Karl Lagerfeld — the titan of Chanel and Fendi — loved nothing more than to create a sensation in life. And, following his death in February 2019, a final scandal has been brewing which once again is captivating the fashion world. At stake is the ‘Kaiser’s’ fortune which is said to stand at £178 million, but many in fact say it can be closer to £400 million. The beneficiaries are a collection of male models and former employees — plus his young Godson — who are now bickering among themselves over who Lagerfeld loved best, and who will therefore be getting the largest slice of the loot. Meanwhile, Lagerfeld’s accountant, who is 87, has ‘disappeared’ from the scene, while the 16-month wrangle over his fortune is no closer to being sorted out.
So where is all the money? And can the reports that Lagerfeld’s beloved cat Choupette is about to become a very rich kitty indeed possibly be true? It’s the story of a very fashionable fracas . . .
Dark glasses, powdered ponytail, black jeans, starched white Hilditch & Key shirt — Lagerfeld created his own iconography.
His fashion career began after he won the coat category in a Paris competition in 1954. He was hired by Balmain and later went on to transform Fendi. Then came Chanel — he was creative director from 1983. He became famous for shaking up the said brand.
His aphorisms were so waspish they were eventually collected into a book in 2013, The World According To Karl. He said of the Duchess of Cambridge’s sister, Pippa Middleton: ‘I don’t like the sister’s face, she should only show her back.’ Princess Diana was: ‘Pretty and she was sweet, but she was stupid.’
His dislikes included travelling any other way than by private jet, manicures, ugly short men, selfies, telephones, the smell of cooking, meat, rice, meetings of any kind, New Year’s Eve and ‘all children’.
He had one great love, Jacques de Bascher, known as Jako, who died of Aids aged 38 in 1989. Home was a glorious 18th-century, nine-bedroom apartment on the Left Bank in Paris.
Here he slept in beds once used by Marie-Antoinette, covered his floors with Louis XV rugs, and ate off Meissen porcelain created in 18th Century Saxony, close to his native Hamburg. Such was its splendour, that when the designer auctioned off some of its antiques and furnishings, he made £16 million from the sale.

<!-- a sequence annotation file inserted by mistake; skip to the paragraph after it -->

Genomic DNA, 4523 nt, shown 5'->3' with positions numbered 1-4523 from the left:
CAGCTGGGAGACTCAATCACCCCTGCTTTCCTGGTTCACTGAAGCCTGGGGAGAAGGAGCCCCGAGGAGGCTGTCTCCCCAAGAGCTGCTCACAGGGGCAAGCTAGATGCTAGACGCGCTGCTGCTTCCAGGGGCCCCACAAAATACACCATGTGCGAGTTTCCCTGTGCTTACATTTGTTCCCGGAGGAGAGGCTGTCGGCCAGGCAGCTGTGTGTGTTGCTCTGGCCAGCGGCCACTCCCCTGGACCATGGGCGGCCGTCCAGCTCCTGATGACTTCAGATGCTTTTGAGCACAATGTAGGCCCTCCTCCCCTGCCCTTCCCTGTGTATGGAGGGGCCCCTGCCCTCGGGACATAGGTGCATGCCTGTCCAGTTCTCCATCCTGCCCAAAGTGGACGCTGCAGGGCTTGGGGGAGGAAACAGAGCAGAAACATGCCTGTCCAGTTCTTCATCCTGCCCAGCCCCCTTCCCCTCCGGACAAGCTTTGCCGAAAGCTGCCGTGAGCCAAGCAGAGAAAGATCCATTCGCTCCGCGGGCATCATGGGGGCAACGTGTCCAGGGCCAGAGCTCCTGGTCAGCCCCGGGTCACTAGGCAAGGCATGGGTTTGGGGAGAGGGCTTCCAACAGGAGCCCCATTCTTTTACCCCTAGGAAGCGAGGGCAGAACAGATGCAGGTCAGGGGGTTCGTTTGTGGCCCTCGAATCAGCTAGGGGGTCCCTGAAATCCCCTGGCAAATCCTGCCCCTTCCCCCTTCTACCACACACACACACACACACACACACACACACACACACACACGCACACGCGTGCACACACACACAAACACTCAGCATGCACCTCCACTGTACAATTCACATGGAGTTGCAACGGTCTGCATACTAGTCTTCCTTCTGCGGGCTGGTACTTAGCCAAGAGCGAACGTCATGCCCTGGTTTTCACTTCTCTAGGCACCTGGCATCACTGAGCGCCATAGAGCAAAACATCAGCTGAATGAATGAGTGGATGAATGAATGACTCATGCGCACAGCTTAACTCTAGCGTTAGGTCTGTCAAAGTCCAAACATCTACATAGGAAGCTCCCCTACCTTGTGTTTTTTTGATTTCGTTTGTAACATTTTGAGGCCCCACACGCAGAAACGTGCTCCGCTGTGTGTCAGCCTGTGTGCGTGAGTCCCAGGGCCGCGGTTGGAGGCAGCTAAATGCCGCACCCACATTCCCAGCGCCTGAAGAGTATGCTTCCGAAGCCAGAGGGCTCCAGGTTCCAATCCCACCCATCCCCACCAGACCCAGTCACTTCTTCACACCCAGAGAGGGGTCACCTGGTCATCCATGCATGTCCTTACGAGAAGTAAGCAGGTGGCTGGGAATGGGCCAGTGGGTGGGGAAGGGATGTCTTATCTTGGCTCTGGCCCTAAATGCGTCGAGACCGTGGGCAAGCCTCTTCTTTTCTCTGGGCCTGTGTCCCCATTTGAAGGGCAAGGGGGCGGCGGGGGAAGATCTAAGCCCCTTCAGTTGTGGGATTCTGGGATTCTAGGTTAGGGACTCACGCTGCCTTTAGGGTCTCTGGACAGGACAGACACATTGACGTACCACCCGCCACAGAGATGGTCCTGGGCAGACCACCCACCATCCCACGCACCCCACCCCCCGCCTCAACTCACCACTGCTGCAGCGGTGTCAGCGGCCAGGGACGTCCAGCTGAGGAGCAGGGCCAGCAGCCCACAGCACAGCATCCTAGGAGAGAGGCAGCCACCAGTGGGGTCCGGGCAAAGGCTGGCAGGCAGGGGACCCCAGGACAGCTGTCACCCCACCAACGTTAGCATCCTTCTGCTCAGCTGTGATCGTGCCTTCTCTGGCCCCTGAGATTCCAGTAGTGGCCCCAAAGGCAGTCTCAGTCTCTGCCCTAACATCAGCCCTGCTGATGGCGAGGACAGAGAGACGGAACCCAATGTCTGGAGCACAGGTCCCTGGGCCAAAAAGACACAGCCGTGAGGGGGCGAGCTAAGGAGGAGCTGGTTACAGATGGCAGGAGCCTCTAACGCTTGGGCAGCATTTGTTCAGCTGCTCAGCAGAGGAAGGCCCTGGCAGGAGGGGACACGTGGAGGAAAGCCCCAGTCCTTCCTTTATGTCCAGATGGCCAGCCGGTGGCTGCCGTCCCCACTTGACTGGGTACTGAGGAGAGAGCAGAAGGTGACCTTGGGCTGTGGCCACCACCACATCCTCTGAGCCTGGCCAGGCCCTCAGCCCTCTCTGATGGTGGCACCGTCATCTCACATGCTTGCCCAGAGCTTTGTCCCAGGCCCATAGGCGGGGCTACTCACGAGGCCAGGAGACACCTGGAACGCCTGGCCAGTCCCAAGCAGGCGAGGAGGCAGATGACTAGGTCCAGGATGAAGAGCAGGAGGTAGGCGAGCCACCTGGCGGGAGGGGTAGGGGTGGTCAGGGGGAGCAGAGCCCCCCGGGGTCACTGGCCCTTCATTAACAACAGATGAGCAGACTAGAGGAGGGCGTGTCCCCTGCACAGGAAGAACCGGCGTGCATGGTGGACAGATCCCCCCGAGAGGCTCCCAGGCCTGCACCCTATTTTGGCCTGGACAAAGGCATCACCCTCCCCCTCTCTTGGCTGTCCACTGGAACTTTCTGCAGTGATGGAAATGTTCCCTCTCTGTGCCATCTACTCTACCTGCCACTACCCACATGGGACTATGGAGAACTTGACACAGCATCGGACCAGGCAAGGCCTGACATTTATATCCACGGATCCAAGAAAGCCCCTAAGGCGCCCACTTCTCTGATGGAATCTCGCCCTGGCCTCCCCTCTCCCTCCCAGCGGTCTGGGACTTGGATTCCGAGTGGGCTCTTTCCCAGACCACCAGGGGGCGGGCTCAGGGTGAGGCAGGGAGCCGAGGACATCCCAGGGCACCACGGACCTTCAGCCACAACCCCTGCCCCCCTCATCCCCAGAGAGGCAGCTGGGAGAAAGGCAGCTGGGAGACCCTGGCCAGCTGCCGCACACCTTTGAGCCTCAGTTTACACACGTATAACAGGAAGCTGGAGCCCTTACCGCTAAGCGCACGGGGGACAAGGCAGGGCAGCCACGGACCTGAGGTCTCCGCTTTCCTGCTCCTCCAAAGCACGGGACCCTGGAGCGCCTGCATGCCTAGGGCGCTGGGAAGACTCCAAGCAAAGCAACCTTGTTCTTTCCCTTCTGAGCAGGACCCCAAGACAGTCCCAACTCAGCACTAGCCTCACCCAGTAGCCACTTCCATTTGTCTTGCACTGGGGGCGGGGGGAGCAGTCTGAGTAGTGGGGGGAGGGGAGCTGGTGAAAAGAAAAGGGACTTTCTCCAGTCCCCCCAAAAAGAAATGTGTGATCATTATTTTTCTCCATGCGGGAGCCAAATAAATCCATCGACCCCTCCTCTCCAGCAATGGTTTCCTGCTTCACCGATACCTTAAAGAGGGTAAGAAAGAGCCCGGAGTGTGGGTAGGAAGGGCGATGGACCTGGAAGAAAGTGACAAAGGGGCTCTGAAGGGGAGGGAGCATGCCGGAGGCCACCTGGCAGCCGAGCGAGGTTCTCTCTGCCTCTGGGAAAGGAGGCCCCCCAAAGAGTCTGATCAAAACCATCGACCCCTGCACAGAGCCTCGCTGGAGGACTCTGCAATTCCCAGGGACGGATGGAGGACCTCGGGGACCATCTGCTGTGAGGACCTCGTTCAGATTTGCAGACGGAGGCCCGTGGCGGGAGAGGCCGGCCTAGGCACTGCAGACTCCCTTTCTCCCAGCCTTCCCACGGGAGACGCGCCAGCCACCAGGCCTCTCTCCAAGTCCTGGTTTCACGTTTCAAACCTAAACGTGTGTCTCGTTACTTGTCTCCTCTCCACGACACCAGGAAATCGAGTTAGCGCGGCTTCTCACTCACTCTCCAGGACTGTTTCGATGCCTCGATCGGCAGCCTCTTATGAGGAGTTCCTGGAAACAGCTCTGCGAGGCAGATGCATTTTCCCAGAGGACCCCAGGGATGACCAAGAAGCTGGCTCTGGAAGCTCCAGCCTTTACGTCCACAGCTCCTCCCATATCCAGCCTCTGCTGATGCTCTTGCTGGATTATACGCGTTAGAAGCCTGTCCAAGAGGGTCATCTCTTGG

He also had a house in Vermont, another in Biarritz and a £25 million apartment at the top of a block in Monaco, with 360-degree views.
He told an interviewer that his library held 300,000 volumes and he had more than 1,000 of his signature white shirts. He said: ‘My greatest luxury is not having to justify myself to anyone.’His favourite car was a Rolls-Royce Phantom convertible, with a list price approaching half a million pounds.
The will has been filed in the tax haven of Monaco, it is not a public document. However, the Press in France report there are seven beneficiaries — all human, and all of whom stand to inherit millions
One reason for the delay in declaring probate is confusion over the extent of his fortune. Before his death, detectives working for the French tax authorities took a close interest in Lagerfeld’s financial arrangements. A source connected to France’s Economy & Finance Ministry told the Daily Mail that they suspected tax fraud. ‘There was a raid on one of Mr Lagerfeld’s businesses to seize evidence, and further enquiries have extended around the world,’ he said.
‘The situation has become extremely complicated, and this is why the settling of Mr Lagerfeld’s affairs is far from simple.’ In 2016 investigators leaked details of their inquiry, alleging that Lagerfeld had failed to declare the equivalent of at least £19 million in income.